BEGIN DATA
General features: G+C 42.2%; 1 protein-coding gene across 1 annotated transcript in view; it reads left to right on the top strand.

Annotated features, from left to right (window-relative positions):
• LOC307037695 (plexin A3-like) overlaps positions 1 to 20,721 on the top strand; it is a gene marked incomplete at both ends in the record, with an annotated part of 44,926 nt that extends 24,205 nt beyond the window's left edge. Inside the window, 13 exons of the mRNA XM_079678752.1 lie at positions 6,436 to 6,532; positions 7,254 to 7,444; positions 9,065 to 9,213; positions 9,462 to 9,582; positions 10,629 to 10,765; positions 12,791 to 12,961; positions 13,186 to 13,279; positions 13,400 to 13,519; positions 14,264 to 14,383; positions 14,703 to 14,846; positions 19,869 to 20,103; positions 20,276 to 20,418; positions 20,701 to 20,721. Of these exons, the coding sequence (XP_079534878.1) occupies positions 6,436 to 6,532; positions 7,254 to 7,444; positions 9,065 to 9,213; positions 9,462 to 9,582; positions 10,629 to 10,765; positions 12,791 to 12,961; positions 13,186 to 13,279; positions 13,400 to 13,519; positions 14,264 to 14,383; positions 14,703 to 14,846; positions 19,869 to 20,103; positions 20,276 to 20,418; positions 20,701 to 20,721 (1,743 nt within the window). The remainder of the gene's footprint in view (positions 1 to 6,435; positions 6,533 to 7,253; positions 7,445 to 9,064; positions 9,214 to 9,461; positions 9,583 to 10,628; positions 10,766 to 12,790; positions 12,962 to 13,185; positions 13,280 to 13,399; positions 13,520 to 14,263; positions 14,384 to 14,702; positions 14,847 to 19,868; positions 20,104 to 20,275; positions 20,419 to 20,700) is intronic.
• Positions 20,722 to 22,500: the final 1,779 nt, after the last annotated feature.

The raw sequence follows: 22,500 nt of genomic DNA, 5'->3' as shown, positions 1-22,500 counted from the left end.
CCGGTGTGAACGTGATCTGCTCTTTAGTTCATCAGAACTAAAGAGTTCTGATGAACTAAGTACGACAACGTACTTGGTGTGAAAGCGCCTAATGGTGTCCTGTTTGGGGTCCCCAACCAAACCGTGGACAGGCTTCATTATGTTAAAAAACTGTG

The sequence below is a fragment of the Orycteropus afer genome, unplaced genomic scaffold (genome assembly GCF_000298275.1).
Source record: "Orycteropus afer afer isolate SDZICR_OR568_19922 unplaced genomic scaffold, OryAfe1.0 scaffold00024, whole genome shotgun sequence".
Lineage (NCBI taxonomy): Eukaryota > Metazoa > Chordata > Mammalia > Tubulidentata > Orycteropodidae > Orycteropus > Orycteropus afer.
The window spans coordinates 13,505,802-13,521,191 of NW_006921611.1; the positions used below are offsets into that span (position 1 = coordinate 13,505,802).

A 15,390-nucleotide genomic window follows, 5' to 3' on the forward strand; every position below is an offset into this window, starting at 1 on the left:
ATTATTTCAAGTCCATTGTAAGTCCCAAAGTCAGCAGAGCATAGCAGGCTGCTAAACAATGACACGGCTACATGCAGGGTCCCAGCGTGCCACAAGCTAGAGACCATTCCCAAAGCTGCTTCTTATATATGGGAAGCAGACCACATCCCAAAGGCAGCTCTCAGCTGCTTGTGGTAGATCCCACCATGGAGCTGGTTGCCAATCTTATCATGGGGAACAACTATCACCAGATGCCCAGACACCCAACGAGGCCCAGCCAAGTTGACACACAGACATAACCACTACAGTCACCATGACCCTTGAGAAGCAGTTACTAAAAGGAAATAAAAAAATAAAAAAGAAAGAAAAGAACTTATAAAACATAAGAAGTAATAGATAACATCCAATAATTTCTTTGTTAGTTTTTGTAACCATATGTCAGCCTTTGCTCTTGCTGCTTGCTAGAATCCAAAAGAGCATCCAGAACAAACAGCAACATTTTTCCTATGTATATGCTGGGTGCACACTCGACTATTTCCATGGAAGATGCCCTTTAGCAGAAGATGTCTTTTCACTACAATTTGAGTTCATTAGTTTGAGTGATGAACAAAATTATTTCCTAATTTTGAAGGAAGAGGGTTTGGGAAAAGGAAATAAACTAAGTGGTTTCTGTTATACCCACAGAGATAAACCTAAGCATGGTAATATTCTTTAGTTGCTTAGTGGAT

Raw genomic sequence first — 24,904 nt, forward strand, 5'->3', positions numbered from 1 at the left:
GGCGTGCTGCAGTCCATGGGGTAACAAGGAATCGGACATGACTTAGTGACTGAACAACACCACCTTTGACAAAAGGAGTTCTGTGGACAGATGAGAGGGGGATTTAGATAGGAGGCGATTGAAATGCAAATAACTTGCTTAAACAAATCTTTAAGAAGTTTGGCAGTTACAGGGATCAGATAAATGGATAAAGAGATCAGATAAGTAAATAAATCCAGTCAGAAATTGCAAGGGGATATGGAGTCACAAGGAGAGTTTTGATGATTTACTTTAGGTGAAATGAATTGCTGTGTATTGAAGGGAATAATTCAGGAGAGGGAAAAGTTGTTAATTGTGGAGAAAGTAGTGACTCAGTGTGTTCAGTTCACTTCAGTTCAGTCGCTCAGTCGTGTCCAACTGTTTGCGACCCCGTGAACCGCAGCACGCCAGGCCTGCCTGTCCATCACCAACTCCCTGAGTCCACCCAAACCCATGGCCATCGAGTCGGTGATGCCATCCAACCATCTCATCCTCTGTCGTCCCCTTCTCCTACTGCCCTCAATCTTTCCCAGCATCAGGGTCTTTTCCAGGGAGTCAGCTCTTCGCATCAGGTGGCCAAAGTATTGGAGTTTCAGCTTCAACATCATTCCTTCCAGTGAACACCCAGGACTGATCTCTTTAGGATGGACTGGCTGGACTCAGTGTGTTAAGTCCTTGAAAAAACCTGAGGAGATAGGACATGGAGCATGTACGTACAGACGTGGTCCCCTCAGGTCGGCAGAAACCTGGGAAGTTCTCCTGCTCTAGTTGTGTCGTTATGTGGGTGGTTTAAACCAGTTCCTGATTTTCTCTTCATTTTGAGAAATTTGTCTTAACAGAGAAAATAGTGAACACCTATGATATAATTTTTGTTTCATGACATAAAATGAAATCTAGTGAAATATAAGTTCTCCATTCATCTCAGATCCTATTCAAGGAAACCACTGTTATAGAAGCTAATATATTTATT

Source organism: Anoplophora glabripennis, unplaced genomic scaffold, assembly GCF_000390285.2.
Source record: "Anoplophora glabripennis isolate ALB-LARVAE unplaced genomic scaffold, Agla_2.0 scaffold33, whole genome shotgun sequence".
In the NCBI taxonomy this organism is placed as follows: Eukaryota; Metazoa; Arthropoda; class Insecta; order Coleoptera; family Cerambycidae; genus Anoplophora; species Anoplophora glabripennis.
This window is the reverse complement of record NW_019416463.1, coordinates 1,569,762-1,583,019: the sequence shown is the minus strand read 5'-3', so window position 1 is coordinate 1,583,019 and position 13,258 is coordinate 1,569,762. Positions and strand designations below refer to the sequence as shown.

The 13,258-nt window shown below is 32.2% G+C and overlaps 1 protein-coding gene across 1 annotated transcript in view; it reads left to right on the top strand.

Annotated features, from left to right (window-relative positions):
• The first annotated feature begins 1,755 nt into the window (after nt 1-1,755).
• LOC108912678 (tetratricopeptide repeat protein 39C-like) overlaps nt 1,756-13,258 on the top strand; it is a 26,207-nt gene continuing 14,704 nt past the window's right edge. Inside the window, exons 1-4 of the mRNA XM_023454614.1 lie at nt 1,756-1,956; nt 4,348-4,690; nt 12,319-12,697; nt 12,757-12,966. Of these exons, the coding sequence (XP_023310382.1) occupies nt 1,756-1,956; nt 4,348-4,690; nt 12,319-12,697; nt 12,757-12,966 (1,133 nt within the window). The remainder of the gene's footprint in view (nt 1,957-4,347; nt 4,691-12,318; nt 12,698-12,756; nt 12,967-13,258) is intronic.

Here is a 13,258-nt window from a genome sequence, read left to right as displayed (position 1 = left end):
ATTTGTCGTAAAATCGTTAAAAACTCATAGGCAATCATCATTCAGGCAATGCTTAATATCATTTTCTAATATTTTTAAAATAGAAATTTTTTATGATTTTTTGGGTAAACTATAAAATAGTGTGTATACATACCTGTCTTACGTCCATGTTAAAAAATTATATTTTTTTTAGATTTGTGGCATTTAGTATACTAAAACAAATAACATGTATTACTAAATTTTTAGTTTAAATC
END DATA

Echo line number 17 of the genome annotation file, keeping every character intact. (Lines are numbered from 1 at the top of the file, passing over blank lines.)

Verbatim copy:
In the NCBI taxonomy this organism is placed as follows: Eukaryota; Metazoa; Arthropoda; class Insecta; order Coleoptera; family Cerambycidae; genus Anoplophora; species Anoplophora glabripennis.